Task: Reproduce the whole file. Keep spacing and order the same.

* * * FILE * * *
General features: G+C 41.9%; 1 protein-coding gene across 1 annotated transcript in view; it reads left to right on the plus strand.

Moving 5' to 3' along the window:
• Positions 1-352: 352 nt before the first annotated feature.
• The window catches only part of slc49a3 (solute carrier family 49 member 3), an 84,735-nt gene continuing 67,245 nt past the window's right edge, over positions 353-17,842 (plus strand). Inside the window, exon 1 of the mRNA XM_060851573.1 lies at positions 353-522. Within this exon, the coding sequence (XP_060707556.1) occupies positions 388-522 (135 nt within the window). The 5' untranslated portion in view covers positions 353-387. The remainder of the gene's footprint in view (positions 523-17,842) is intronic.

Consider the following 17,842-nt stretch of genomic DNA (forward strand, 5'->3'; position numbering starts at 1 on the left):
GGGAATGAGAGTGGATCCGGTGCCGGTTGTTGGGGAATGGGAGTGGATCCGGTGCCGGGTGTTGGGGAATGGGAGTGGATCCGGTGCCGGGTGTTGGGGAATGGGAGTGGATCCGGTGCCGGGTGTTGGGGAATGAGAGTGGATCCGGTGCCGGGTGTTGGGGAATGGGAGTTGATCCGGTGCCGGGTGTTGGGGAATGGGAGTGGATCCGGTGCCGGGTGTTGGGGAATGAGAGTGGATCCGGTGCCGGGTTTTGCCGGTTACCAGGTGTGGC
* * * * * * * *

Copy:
General features: G+C 41.9%; 1 protein-coding gene across 1 annotated transcript in view; it reads left to right on the plus strand.

Moving 5' to 3' along the window:
• Positions 1-352: 352 nt before the first annotated feature.
• The window catches only part of slc49a3 (solute carrier family 49 member 3), an 84,735-nt gene continuing 67,245 nt past the window's right edge, over positions 353-17,842 (plus strand). Inside the window, exon 1 of the mRNA XM_060851573.1 lies at positions 353-522. Within this exon, the coding sequence (XP_060707556.1) occupies positions 388-522 (135 nt within the window). The 5' untranslated portion in view covers positions 353-387. The remainder of the gene's footprint in view (positions 523-17,842) is intronic.

Consider the following 17,842-nt stretch of genomic DNA (forward strand, 5'->3'; position numbering starts at 1 on the left):
GGGAATGAGAGTGGATCCGGTGCCGGTTGTTGGGGAATGGGAGTGGATCCGGTGCCGGGTGTTGGGGAATGGGAGTGGATCCGGTGCCGGGTGTTGGGGAATGGGAGTGGATCCGGTGCCGGGTGTTGGGGAATGAGAGTGGATCCGGTGCCGGGTGTTGGGGAATGGGAGTTGATCCGGTGCCGGGTGTTGGGGAATGGGAGTGGATCCGGTGCCGGGTGTTGGGGAATGAGAGTGGATCCGGTGCCGGGTTTTGCCGGTTACCAGGTGTGGC